Viewpoints

Lessons in emergency alerting for active shooter incidents

by American City & County Contributor
Jun 27, 2018

By Thomas Crane


According to the FBI, an average of 16 active shooter incidents occurred per year from 2007 to 2013—a drastic increase from 6 incidents per year from 2000 to 2006. Research by Everbridge and EMS Solutions reveals active shooter incidents are a growing concern, yet approximately 60% of organizations don’t conduct active shooter drills, and 40% don’t have a communication plan.  

All types of organizations are using emergency notification systems to become better prepared for active shooter incidents. Alert senders must be prepared to quickly send active shooter alerts with the right information, to the right people, in the right ways.
 

Quickly send alerts

According to the FBI, 70% of active shooter incidents end in 5 minutes or less, so it is critical that initial alerts are sent very quickly.

To prepare for these types of incidents, it is important to have standard operating procedures (SOPs) and emergency alert templates that describe what will be communicated for various incidents, and the methods for disseminating information. Be sure to assign the right people to send alerts and assure they have no other responsibilities that will delay them from quickly sending alerts.
 

Right information

Generally, active shooter alerts should include the same types of information as other emergency alerts. According to Dennis Mileti, Ph.D., Director Emeritus of the Natural Hazards Center at the University of Colorado Boulder, public alert and warning messages should include the following: 1) the source, 2) description of the threat (e.g., white, middle-aged man wearing red jacket) and its consequences, 3) location—so that people will know if they're in the area at risk or not, 4) guidance about what actions to take, how to take them, and how taking those actions reduce the consequences, and 5) message expiration time.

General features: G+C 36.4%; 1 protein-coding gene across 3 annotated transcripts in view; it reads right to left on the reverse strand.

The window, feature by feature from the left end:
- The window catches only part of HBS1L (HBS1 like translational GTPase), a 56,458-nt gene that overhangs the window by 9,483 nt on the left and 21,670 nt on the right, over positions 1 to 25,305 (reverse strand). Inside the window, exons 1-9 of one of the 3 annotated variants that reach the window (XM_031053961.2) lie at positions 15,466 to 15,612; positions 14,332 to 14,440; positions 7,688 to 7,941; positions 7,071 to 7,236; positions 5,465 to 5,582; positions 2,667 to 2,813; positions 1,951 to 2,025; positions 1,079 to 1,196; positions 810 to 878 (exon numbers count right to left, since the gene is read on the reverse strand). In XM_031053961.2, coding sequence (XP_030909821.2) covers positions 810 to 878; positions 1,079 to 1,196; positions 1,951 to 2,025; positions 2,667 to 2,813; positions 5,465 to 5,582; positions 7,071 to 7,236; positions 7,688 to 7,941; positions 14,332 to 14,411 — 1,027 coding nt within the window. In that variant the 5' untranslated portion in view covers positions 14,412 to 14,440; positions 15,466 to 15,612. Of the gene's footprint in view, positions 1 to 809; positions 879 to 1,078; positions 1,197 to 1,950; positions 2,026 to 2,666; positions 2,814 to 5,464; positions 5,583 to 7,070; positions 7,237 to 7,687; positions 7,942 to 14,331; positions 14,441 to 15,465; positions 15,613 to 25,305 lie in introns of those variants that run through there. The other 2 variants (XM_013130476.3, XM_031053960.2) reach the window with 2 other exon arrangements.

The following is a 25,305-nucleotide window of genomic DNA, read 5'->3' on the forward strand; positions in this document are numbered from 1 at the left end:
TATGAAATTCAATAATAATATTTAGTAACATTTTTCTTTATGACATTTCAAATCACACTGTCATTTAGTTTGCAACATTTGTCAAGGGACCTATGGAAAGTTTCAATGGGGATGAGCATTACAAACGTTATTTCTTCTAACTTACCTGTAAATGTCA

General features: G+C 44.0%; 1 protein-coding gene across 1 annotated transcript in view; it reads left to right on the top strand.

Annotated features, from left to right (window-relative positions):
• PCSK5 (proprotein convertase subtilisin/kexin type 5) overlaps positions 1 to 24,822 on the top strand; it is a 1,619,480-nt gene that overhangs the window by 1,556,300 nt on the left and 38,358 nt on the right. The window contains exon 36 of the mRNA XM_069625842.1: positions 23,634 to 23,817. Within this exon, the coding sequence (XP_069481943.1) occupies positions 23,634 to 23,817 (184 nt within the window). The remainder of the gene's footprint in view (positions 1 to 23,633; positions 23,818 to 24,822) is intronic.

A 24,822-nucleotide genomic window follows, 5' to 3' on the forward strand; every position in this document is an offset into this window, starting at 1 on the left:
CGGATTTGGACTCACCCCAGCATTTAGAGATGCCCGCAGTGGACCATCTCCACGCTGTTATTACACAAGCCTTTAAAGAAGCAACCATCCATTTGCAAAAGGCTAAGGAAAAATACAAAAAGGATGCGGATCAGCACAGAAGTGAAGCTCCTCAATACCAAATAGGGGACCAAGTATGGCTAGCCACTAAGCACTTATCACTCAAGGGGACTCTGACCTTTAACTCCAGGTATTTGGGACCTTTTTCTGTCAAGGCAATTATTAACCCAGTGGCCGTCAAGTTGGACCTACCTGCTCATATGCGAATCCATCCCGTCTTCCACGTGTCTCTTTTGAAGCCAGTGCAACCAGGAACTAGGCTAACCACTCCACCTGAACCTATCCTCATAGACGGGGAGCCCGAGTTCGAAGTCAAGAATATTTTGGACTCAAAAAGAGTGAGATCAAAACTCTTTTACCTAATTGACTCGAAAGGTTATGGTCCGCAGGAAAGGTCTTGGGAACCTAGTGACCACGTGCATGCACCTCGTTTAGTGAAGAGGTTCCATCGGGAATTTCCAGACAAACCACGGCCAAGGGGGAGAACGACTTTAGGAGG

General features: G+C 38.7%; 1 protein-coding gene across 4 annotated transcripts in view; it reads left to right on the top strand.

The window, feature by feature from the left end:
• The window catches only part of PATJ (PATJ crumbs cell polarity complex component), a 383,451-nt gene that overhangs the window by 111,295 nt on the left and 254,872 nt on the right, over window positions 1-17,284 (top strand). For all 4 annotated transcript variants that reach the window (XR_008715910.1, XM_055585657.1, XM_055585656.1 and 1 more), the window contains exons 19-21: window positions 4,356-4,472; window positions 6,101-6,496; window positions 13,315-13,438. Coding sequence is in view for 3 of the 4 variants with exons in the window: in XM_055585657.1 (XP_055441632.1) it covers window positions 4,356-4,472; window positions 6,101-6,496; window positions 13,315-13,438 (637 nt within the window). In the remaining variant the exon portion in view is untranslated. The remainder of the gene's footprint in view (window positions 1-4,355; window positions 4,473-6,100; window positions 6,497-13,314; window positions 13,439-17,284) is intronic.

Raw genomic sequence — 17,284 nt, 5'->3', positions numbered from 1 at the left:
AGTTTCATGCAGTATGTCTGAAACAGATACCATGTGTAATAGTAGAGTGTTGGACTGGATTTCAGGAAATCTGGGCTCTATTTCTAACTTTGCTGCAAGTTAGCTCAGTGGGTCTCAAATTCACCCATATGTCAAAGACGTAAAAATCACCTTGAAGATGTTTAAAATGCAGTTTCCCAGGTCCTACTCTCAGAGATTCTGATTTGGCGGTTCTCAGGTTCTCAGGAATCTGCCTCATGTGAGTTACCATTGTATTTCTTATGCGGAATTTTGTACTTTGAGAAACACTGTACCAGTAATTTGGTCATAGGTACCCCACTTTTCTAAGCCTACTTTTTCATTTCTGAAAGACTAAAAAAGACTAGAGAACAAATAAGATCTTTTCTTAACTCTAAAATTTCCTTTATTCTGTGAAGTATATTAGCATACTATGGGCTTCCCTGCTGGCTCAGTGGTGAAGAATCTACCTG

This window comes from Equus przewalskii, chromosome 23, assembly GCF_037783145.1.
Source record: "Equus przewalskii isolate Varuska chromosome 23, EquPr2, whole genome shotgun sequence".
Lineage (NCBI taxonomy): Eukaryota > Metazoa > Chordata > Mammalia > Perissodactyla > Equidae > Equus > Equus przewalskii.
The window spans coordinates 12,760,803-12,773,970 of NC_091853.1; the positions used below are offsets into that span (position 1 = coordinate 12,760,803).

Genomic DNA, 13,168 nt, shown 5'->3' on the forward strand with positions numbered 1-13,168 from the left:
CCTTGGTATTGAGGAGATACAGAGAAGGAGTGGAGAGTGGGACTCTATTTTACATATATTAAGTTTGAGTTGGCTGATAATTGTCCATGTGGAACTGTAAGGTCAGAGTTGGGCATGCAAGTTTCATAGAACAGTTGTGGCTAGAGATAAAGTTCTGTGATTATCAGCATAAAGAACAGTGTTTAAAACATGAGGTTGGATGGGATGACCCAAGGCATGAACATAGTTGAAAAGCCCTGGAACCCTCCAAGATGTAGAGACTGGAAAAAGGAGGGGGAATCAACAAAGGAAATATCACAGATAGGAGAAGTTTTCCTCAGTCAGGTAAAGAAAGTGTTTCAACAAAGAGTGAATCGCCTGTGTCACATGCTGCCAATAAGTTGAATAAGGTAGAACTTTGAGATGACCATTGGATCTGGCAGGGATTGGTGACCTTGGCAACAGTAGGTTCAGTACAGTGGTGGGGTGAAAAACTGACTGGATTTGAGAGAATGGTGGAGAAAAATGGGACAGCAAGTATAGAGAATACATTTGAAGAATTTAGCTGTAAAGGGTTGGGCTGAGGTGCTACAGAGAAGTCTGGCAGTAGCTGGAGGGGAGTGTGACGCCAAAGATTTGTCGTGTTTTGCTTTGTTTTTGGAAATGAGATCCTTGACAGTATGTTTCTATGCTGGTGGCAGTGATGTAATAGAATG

“Details matter,” explains Dr. Mileti. "Many emergency managers assume that alerts should be very short and to the point, but social science research documents that alert recipients are more likely to quickly take protective actions when messages provide  greater detail and are longer than 90 or 140 character messages—two common lengths of alert messages.”
 

Right people

During life-threatening incidents, people in areas affected by the threat are in greatest need of alert information. Many notification systems offer various subscription options for alerts about weather, crime, and more—however, in the case of an active shooter incident, anyone in the area should receive the alert, regardless of their subscription preferences.

Many local governments have access to send Wireless Emergency Alerts (WEAs), which can alert all (or most) smartphones in the area specified by the alerting authority. Additionally, governments can push alerts to televisions and public radios with the Emergency Alert System (EAS). Both WEA and EAS are capabilities of the Integrated Public Alert and Warning System (IPAWS), the national alert and warning program administered by the Federal Emergency Management Agency and regulated by the Federal Communications Commission.

Alert senders should consider delivering different messages to people in different areas. People within closest proximity to the incident should receive the message to “run if safe or hide in a secure place…”, whereas, others should be warned to stay away from the area.


The right way

Creating pre-scripted messages that offer simple fill-in-the-blank and multiple-choice fields allows alert senders to quickly and easily write and send alerts.

Alert senders should consider sending the alert via numerous delivery methods—text messages, phone calls, emails, social media posts, mobile app push notifications, and more. Additionally, organizations sending alerts should leverage local media outlets and partners to share their alert message.

It’s also important to remember that while WEAs can reach most people in a specified geographic area, you should consider the environment of the threat, and if the loud alert tone that accompanies WEAs could reveal hiding places of people who are in the area of the incident.


Conclusion

Sending alerts quickly is a great challenge during active shooter incidents. Organizations are better prepared to quickly send alerts if they have a communication plan, SOPs, pre-scripted message templates, assign the right people with appropriate authorities, and keep staff well-trained.
 

Thomas Crane is the senior solutions consultant at Everbridge, a communication technology provider.

 

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